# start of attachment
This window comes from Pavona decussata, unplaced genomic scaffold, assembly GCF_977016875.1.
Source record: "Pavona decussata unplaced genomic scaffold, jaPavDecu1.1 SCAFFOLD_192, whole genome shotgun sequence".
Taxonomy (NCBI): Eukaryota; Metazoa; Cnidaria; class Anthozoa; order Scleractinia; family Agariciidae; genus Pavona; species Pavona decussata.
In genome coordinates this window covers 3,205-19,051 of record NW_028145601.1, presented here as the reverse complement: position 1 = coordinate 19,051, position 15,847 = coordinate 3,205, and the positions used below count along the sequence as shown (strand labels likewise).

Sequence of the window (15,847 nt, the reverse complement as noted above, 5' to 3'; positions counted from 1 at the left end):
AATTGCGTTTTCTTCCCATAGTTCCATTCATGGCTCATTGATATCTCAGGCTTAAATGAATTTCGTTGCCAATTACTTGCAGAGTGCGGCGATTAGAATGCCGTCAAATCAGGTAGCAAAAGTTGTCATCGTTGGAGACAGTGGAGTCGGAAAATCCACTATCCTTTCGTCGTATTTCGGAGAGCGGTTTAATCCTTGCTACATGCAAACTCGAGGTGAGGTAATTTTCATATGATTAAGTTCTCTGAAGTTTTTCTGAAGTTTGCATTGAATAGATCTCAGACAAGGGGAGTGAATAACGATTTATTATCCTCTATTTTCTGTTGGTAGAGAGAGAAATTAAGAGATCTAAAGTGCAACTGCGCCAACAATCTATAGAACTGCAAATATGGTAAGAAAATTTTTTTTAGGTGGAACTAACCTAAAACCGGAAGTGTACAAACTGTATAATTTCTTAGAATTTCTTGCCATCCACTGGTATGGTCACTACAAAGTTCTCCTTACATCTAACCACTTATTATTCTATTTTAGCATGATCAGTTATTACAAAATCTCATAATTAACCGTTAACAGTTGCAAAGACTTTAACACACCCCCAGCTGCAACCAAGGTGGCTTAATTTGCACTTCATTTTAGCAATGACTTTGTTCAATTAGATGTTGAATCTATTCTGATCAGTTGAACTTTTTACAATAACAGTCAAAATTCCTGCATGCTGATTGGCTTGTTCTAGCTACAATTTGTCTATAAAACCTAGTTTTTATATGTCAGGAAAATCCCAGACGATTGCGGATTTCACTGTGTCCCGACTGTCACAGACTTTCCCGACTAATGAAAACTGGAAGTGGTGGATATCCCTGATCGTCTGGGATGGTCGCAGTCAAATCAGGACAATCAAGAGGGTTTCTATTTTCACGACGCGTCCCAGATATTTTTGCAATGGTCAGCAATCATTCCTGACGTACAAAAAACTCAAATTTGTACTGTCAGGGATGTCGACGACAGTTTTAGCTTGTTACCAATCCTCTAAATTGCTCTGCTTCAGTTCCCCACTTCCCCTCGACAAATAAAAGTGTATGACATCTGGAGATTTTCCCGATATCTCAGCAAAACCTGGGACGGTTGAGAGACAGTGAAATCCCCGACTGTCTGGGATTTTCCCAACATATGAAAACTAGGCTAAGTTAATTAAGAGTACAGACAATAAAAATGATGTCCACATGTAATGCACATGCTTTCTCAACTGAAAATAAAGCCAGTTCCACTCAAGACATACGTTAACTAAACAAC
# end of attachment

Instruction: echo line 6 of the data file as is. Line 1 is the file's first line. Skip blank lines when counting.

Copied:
AATTGCGTTTTCTTCCCATAGTTCCATTCATGGCTCATTGATATCTCAGGCTTAAATGAATTTCGTTGCCAATTACTTGCAGAGTGCGGCGATTAGAATGCCGTCAAATCAGGTAGCAAAAGTTGTCATCGTTGGAGACAGTGGAGTCGGAAAATCCACTATCCTTTCGTCGTATTTCGGAGAGCGGTTTAATCCTTGCTACATGCAAACTCGAGGTGAGGTAATTTTCATATGATTAAGTTCTCTGAAGTTTTTCTGAAGTTTGCATTGAATAGATCTCAGACAAGGGGAGTGAATAACGATTTATTATCCTCTATTTTCTGTTGGTAGAGAGAGAAATTAAGAGATCTAAAGTGCAACTGCGCCAACAATCTATAGAACTGCAAATATGGTAAGAAAATTTTTTTTAGGTGGAACTAACCTAAAACCGGAAGTGTACAAACTGTATAATTTCTTAGAATTTCTTGCCATCCACTGGTATGGTCACTACAAAGTTCTCCTTACATCTAACCACTTATTATTCTATTTTAGCATGATCAGTTATTACAAAATCTCATAATTAACCGTTAACAGTTGCAAAGACTTTAACACACCCCCAGCTGCAACCAAGGTGGCTTAATTTGCACTTCATTTTAGCAATGACTTTGTTCAATTAGATGTTGAATCTATTCTGATCAGTTGAACTTTTTACAATAACAGTCAAAATTCCTGCATGCTGATTGGCTTGTTCTAGCTACAATTTGTCTATAAAACCTAGTTTTTATATGTCAGGAAAATCCCAGACGATTGCGGATTTCACTGTGTCCCGACTGTCACAGACTTTCCCGACTAATGAAAACTGGAAGTGGTGGATATCCCTGATCGTCTGGGATGGTCGCAGTCAAATCAGGACAATCAAGAGGGTTTCTATTTTCACGACGCGTCCCAGATATTTTTGCAATGGTCAGCAATCATTCCTGACGTACAAAAAACTCAAATTTGTACTGTCAGGGATGTCGACGACAGTTTTAGCTTGTTACCAATCCTCTAAATTGCTCTGCTTCAGTTCCCCACTTCCCCTCGACAAATAAAAGTGTATGACATCTGGAGATTTTCCCGATATCTCAGCAAAACCTGGGACGGTTGAGAGACAGTGAAATCCCCGACTGTCTGGGATTTTCCCAACATATGAAAACTAGGCTAAGTTAATTAAGAGTACAGACAATAAAAATGATGTCCACATGTAATGCACATGCTTTCTCAACTGAAAATAAAGCCAGTTCCACTCAAGACATACGTTAACTAAACAAC